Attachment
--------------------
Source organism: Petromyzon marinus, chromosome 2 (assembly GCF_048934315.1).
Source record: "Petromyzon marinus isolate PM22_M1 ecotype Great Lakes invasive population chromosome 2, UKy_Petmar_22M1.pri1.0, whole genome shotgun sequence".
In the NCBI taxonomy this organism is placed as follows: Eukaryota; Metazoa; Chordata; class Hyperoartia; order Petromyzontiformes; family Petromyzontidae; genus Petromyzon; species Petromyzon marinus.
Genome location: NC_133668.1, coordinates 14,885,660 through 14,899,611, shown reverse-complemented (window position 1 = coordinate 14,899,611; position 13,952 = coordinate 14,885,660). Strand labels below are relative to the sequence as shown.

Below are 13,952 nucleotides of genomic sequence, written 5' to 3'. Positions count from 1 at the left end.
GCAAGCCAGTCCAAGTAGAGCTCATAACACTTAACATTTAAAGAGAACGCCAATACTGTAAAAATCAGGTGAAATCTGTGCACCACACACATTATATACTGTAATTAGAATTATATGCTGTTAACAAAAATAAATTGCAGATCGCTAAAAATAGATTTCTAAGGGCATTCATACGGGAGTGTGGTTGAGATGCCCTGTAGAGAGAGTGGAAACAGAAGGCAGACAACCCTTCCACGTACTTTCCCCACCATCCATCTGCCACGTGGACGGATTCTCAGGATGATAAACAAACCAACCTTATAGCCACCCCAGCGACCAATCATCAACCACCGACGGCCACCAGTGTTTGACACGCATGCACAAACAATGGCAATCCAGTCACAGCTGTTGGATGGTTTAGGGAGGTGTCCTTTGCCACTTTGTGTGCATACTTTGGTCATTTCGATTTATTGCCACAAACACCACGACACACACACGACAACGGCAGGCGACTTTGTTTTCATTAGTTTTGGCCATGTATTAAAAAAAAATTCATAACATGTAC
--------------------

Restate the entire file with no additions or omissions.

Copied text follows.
Source organism: Petromyzon marinus, chromosome 2 (assembly GCF_048934315.1).
Source record: "Petromyzon marinus isolate PM22_M1 ecotype Great Lakes invasive population chromosome 2, UKy_Petmar_22M1.pri1.0, whole genome shotgun sequence".
In the NCBI taxonomy this organism is placed as follows: Eukaryota; Metazoa; Chordata; class Hyperoartia; order Petromyzontiformes; family Petromyzontidae; genus Petromyzon; species Petromyzon marinus.
Genome location: NC_133668.1, coordinates 14,885,660 through 14,899,611, shown reverse-complemented (window position 1 = coordinate 14,899,611; position 13,952 = coordinate 14,885,660). Strand labels below are relative to the sequence as shown.

Below are 13,952 nucleotides of genomic sequence, written 5' to 3'. Positions count from 1 at the left end.
GCAAGCCAGTCCAAGTAGAGCTCATAACACTTAACATTTAAAGAGAACGCCAATACTGTAAAAATCAGGTGAAATCTGTGCACCACACACATTATATACTGTAATTAGAATTATATGCTGTTAACAAAAATAAATTGCAGATCGCTAAAAATAGATTTCTAAGGGCATTCATACGGGAGTGTGGTTGAGATGCCCTGTAGAGAGAGTGGAAACAGAAGGCAGACAACCCTTCCACGTACTTTCCCCACCATCCATCTGCCACGTGGACGGATTCTCAGGATGATAAACAAACCAACCTTATAGCCACCCCAGCGACCAATCATCAACCACCGACGGCCACCAGTGTTTGACACGCATGCACAAACAATGGCAATCCAGTCACAGCTGTTGGATGGTTTAGGGAGGTGTCCTTTGCCACTTTGTGTGCATACTTTGGTCATTTCGATTTATTGCCACAAACACCACGACACACACACGACAACGGCAGGCGACTTTGTTTTCATTAGTTTTGGCCATGTATTAAAAAAAAATTCATAACATGTAC